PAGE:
888 New Jersey currently offers a $10k Guaranteed Sunday tournament.

It should be noted, NJ.PartyPoker.com and BorgataPoker.com have operated on the same network and pool their players across all games since the two sites launched in November of 2013.

Exit of Ultimate Poker and Betfair opened the door

WSOP.com and 888 were expected to share players at some point, considering they already announced shared liquidity in Nevada on the All American Poker Network – the same network also exists in New Jersey.

However, up until now there was a potential downside to pooling their players as it may have opened the door for another operator to gain market share.

After the closures of Ultimate Poker and Betfair there is no longer a third operator to worry about, and the potential drawbacks of liquidity sharing no longer exists as the market is down to two operators – for now.

Lack of liquidity made NJ a three horse race

This dynamic may have delayed the pooling of WSOP.com and 888 players, as the sites saw more value in being #2 and #3 in the market and fighting a single competitor, rather than being #1 and fighting two other operators.

A third competitor may have emerged because many serious players will have multiple sites open due to the market’s lack of liquidity which made it impossible for a New Jersey online poker room to offer enough games at a preferred stakes for a competent multi-tabler.

Therefore, these players were likely trying to start games at all of New Jersey’s sites.

While the New Jersey market is struggling to support three operators, in small markets such as New Jersey, serious online poker players need multiple sites in order to get enough games started.

If their only options were Borgata/partypoker and WSOP.com/888, instead of partypoker/Borgata, 888, and WSOP.com, they would have been more likely to add Ultimate Poker.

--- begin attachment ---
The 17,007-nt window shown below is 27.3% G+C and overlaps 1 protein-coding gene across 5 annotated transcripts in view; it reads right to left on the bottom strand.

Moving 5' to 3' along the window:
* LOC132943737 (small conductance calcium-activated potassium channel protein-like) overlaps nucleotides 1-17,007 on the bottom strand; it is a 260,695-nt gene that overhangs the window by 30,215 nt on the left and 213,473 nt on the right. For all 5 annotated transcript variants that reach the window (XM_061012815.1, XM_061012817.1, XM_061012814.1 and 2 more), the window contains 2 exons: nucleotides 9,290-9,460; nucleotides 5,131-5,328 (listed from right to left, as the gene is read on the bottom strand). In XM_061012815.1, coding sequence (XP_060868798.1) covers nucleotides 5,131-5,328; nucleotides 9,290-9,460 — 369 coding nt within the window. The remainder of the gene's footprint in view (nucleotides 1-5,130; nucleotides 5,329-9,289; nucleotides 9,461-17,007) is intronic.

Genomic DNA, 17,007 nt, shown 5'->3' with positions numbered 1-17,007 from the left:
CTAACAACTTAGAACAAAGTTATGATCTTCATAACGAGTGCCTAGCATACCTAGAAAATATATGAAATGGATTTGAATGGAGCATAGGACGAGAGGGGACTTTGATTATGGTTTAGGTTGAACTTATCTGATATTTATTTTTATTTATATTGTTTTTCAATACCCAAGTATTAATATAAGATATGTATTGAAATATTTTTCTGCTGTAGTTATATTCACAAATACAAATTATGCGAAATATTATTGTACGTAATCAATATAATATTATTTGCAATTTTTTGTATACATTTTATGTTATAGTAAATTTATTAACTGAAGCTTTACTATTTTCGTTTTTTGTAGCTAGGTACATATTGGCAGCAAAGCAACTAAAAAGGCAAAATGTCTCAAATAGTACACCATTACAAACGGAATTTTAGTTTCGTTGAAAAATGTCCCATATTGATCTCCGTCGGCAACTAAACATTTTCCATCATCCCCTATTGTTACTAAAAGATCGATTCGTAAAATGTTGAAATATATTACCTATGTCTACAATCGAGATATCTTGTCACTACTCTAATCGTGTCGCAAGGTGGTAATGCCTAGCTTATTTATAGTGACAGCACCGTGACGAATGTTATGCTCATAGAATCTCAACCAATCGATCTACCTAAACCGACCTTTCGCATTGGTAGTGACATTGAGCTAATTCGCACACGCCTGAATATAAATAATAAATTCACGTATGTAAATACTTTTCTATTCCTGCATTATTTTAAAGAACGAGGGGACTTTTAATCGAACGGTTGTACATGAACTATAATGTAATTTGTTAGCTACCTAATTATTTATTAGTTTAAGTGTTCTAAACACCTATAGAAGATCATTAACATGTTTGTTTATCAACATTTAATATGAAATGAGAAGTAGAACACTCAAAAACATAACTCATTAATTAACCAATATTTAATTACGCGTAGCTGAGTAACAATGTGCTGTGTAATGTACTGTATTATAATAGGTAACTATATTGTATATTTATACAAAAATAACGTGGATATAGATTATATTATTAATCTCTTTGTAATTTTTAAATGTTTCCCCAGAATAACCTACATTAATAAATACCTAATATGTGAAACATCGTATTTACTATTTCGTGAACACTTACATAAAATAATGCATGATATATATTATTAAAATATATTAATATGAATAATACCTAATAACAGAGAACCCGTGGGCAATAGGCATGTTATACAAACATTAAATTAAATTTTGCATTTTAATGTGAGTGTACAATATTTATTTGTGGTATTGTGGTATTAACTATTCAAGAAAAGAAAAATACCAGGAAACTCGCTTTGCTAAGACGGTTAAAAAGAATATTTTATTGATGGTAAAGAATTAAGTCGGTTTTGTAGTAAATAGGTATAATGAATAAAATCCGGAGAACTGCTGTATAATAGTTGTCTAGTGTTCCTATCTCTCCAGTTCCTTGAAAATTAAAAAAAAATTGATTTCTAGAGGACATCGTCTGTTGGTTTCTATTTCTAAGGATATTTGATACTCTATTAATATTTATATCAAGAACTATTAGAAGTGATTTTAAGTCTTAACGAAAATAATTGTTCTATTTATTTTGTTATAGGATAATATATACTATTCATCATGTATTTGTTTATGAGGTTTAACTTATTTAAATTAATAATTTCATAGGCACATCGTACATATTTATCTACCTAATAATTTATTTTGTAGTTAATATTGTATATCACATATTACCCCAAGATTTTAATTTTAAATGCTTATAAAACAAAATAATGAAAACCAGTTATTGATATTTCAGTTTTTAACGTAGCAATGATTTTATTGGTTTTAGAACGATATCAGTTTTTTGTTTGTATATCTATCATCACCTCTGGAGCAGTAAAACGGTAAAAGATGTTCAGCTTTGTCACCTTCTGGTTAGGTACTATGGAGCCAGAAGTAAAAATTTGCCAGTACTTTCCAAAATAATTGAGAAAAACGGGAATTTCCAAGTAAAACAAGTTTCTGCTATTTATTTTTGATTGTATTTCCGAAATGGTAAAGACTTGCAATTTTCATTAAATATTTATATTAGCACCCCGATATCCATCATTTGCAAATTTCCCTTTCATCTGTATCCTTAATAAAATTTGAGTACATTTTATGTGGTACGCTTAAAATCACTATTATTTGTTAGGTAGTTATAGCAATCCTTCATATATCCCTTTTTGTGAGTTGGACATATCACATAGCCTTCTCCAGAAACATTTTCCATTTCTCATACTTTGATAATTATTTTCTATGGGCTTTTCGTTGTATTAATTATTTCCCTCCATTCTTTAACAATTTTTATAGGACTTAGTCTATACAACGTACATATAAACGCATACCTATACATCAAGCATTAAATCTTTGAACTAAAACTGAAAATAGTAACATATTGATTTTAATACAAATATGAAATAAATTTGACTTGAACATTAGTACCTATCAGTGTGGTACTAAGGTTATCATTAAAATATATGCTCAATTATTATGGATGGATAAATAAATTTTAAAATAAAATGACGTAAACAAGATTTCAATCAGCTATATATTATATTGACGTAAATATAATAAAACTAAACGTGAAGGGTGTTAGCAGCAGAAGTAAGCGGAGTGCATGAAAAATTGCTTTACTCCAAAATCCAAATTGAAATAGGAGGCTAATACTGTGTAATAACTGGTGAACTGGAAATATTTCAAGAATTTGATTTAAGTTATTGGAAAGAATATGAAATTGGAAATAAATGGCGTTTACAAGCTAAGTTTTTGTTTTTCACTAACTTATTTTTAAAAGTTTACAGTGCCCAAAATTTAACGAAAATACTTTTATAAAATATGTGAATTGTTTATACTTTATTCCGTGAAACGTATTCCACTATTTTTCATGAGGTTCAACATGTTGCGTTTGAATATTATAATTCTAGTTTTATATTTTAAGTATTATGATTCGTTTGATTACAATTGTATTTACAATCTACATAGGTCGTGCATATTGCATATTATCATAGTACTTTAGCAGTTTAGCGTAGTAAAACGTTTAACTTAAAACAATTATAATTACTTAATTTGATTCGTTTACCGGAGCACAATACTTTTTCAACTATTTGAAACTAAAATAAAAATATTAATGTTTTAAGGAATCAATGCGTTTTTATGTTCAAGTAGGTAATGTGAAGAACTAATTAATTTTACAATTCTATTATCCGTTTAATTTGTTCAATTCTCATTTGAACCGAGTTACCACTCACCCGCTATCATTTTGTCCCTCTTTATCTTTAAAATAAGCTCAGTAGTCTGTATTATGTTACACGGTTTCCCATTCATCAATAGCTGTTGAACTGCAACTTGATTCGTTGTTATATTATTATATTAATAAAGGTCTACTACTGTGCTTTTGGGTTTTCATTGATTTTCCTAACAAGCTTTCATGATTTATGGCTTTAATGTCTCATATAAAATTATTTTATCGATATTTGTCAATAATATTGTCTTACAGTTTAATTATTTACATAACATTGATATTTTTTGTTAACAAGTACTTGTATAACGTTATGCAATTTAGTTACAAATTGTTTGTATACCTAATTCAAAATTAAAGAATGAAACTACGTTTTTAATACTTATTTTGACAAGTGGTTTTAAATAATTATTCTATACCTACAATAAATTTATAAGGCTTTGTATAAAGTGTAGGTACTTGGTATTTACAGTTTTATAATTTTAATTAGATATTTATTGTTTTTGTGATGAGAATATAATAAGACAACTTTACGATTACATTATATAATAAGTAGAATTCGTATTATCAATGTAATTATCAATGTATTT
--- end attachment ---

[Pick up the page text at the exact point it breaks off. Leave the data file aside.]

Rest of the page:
The same is true in tournaments.

By remaining separate 888 and WSOP.com were able to offer separate Sunday tournaments, allowing players to participate in the partypoker/Borgata $50k Guarantee, WSOP.com’s $25k Guarantee and 888’s $10k Guarantee.

By keeping 888’s tournament going they reduced the appeal of Ultimate Poker’s tournament which was hampered by the site’s shoddy software – something players may have overlooked if there were only two other tournaments.

PokerStars the final nudge

Yet another reason Caesars and 888 may be combining their player pools might have to do with the anticipated addition of PokerStars.

PokerStars is expected to be a formidable competitor if and when they launch in New Jersey, and WSOP.com and 888 may need every player they can get in order to avoid being churned out in PokerStars sizable wake.

The more players the site can boast at both cash game tables and tournaments, the better equipped they will be to hold off PokerStars.

Against PokerStars the sum may be greater than the parts.

- Steve covers nearly every angle of online poker in his job as a full-time freelance poker writer. His primary focus for OPR is the developing legal and legislative picture for regulated US online poker and gambling.